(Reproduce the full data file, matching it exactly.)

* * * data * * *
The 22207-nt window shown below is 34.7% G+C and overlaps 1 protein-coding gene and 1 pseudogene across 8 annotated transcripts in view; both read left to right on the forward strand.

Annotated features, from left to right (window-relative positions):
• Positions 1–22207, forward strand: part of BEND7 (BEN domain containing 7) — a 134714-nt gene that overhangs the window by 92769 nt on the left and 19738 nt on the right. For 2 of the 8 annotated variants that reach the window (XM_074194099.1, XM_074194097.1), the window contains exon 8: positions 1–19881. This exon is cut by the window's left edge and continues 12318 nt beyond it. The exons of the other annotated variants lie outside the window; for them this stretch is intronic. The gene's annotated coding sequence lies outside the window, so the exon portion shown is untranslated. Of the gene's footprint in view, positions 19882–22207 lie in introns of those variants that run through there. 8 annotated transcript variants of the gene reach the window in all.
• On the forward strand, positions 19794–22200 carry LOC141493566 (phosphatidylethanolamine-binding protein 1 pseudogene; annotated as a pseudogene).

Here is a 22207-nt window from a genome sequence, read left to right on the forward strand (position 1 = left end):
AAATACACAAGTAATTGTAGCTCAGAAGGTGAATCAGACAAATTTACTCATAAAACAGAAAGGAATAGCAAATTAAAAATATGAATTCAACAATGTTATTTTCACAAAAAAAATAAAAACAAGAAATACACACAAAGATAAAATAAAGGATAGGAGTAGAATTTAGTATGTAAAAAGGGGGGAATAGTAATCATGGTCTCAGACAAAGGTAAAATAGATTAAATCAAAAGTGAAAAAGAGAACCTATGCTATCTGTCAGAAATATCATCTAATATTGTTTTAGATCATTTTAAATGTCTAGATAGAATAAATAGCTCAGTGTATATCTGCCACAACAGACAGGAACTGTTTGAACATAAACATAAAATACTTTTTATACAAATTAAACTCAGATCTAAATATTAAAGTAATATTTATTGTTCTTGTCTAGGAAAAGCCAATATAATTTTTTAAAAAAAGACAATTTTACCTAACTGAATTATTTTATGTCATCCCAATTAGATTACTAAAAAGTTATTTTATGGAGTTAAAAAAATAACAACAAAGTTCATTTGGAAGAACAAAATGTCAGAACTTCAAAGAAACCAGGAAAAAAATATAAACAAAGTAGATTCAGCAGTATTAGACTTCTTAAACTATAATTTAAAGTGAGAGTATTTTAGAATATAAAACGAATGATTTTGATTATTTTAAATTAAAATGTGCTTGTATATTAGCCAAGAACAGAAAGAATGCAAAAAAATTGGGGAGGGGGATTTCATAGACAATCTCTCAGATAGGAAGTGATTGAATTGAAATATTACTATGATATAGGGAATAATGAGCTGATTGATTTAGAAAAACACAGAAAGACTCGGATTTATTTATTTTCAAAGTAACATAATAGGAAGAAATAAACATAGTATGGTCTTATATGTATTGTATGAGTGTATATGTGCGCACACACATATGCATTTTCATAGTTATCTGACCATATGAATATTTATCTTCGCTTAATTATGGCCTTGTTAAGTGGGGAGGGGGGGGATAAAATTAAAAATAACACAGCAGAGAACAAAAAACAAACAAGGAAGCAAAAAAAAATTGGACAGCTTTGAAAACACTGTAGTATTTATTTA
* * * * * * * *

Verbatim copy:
The 22207-nt window shown below is 34.7% G+C and overlaps 1 protein-coding gene and 1 pseudogene across 8 annotated transcripts in view; both read left to right on the forward strand.

Annotated features, from left to right (window-relative positions):
• Positions 1–22207, forward strand: part of BEND7 (BEN domain containing 7) — a 134714-nt gene that overhangs the window by 92769 nt on the left and 19738 nt on the right. For 2 of the 8 annotated variants that reach the window (XM_074194099.1, XM_074194097.1), the window contains exon 8: positions 1–19881. This exon is cut by the window's left edge and continues 12318 nt beyond it. The exons of the other annotated variants lie outside the window; for them this stretch is intronic. The gene's annotated coding sequence lies outside the window, so the exon portion shown is untranslated. Of the gene's footprint in view, positions 19882–22207 lie in introns of those variants that run through there. 8 annotated transcript variants of the gene reach the window in all.
• On the forward strand, positions 19794–22200 carry LOC141493566 (phosphatidylethanolamine-binding protein 1 pseudogene; annotated as a pseudogene).

Here is a 22207-nt window from a genome sequence, read left to right on the forward strand (position 1 = left end):
AAATACACAAGTAATTGTAGCTCAGAAGGTGAATCAGACAAATTTACTCATAAAACAGAAAGGAATAGCAAATTAAAAATATGAATTCAACAATGTTATTTTCACAAAAAAAATAAAAACAAGAAATACACACAAAGATAAAATAAAGGATAGGAGTAGAATTTAGTATGTAAAAAGGGGGGAATAGTAATCATGGTCTCAGACAAAGGTAAAATAGATTAAATCAAAAGTGAAAAAGAGAACCTATGCTATCTGTCAGAAATATCATCTAATATTGTTTTAGATCATTTTAAATGTCTAGATAGAATAAATAGCTCAGTGTATATCTGCCACAACAGACAGGAACTGTTTGAACATAAACATAAAATACTTTTTATACAAATTAAACTCAGATCTAAATATTAAAGTAATATTTATTGTTCTTGTCTAGGAAAAGCCAATATAATTTTTTAAAAAAAGACAATTTTACCTAACTGAATTATTTTATGTCATCCCAATTAGATTACTAAAAAGTTATTTTATGGAGTTAAAAAAATAACAACAAAGTTCATTTGGAAGAACAAAATGTCAGAACTTCAAAGAAACCAGGAAAAAAATATAAACAAAGTAGATTCAGCAGTATTAGACTTCTTAAACTATAATTTAAAGTGAGAGTATTTTAGAATATAAAACGAATGATTTTGATTATTTTAAATTAAAATGTGCTTGTATATTAGCCAAGAACAGAAAGAATGCAAAAAAATTGGGGAGGGGGATTTCATAGACAATCTCTCAGATAGGAAGTGATTGAATTGAAATATTACTATGATATAGGGAATAATGAGCTGATTGATTTAGAAAAACACAGAAAGACTCGGATTTATTTATTTTCAAAGTAACATAATAGGAAGAAATAAACATAGTATGGTCTTATATGTATTGTATGAGTGTATATGTGCGCACACACATATGCATTTTCATAGTTATCTGACCATATGAATATTTATCTTCGCTTAATTATGGCCTTGTTAAGTGGGGAGGGGGGGGATAAAATTAAAAATAACACAGCAGAGAACAAAAAACAAACAAGGAAGCAAAAAAAAATTGGACAGCTTTGAAAACACTGTAGTATTTATTTA